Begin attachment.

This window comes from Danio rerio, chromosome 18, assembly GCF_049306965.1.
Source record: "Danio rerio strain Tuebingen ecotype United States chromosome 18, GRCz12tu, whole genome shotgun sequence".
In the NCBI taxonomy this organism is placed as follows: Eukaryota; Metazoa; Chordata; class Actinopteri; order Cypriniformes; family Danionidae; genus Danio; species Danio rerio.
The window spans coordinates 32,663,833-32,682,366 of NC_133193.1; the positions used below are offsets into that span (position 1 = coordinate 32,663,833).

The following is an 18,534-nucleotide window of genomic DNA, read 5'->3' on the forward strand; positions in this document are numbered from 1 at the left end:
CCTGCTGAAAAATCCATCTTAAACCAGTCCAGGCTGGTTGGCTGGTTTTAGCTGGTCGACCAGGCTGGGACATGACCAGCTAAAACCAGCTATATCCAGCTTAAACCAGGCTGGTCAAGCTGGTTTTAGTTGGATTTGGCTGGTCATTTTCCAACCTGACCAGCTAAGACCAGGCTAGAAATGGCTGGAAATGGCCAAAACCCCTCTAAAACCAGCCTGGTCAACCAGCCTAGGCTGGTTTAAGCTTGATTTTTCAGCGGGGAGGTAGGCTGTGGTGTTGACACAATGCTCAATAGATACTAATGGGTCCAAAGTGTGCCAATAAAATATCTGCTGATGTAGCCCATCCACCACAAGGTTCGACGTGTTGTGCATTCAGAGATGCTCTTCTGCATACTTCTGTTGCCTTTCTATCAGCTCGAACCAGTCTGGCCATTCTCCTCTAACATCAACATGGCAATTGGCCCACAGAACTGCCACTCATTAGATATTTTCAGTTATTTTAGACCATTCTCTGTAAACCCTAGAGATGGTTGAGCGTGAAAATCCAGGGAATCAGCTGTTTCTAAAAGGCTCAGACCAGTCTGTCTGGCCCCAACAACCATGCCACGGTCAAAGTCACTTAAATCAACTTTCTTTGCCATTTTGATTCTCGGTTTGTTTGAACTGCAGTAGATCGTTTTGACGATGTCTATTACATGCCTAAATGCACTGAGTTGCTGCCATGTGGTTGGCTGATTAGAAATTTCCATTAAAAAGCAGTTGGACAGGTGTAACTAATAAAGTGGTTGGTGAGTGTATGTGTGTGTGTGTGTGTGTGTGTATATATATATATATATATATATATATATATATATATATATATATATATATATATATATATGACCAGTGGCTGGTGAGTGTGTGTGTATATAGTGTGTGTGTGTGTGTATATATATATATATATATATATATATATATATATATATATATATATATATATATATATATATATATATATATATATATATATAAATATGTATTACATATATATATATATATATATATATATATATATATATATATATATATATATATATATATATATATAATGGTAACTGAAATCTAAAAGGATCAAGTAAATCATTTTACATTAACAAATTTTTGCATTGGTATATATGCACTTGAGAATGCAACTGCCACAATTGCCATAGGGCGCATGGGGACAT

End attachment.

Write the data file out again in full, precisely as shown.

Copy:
This window comes from Danio rerio, chromosome 18, assembly GCF_049306965.1.
Source record: "Danio rerio strain Tuebingen ecotype United States chromosome 18, GRCz12tu, whole genome shotgun sequence".
In the NCBI taxonomy this organism is placed as follows: Eukaryota; Metazoa; Chordata; class Actinopteri; order Cypriniformes; family Danionidae; genus Danio; species Danio rerio.
The window spans coordinates 32,663,833-32,682,366 of NC_133193.1; the positions used below are offsets into that span (position 1 = coordinate 32,663,833).

The following is an 18,534-nucleotide window of genomic DNA, read 5'->3' on the forward strand; positions in this document are numbered from 1 at the left end:
CCTGCTGAAAAATCCATCTTAAACCAGTCCAGGCTGGTTGGCTGGTTTTAGCTGGTCGACCAGGCTGGGACATGACCAGCTAAAACCAGCTATATCCAGCTTAAACCAGGCTGGTCAAGCTGGTTTTAGTTGGATTTGGCTGGTCATTTTCCAACCTGACCAGCTAAGACCAGGCTAGAAATGGCTGGAAATGGCCAAAACCCCTCTAAAACCAGCCTGGTCAACCAGCCTAGGCTGGTTTAAGCTTGATTTTTCAGCGGGGAGGTAGGCTGTGGTGTTGACACAATGCTCAATAGATACTAATGGGTCCAAAGTGTGCCAATAAAATATCTGCTGATGTAGCCCATCCACCACAAGGTTCGACGTGTTGTGCATTCAGAGATGCTCTTCTGCATACTTCTGTTGCCTTTCTATCAGCTCGAACCAGTCTGGCCATTCTCCTCTAACATCAACATGGCAATTGGCCCACAGAACTGCCACTCATTAGATATTTTCAGTTATTTTAGACCATTCTCTGTAAACCCTAGAGATGGTTGAGCGTGAAAATCCAGGGAATCAGCTGTTTCTAAAAGGCTCAGACCAGTCTGTCTGGCCCCAACAACCATGCCACGGTCAAAGTCACTTAAATCAACTTTCTTTGCCATTTTGATTCTCGGTTTGTTTGAACTGCAGTAGATCGTTTTGACGATGTCTATTACATGCCTAAATGCACTGAGTTGCTGCCATGTGGTTGGCTGATTAGAAATTTCCATTAAAAAGCAGTTGGACAGGTGTAACTAATAAAGTGGTTGGTGAGTGTATGTGTGTGTGTGTGTGTGTGTGTATATATATATATATATATATATATATATATATATATATATATATATATATATATATATATGACCAGTGGCTGGTGAGTGTGTGTGTATATAGTGTGTGTGTGTGTGTATATATATATATATATATATATATATATATATATATATATATATATATATATATATATATATATATATATATATATATATATAAATATGTATTACATATATATATATATATATATATATATATATATATATATATATATATATATATATATATATATATAATGGTAACTGAAATCTAAAAGGATCAAGTAAATCATTTTACATTAACAAATTTTTGCATTGGTATATATGCACTTGAGAATGCAACTGCCACAATTGCCATAGGGCGCATGGGGACAT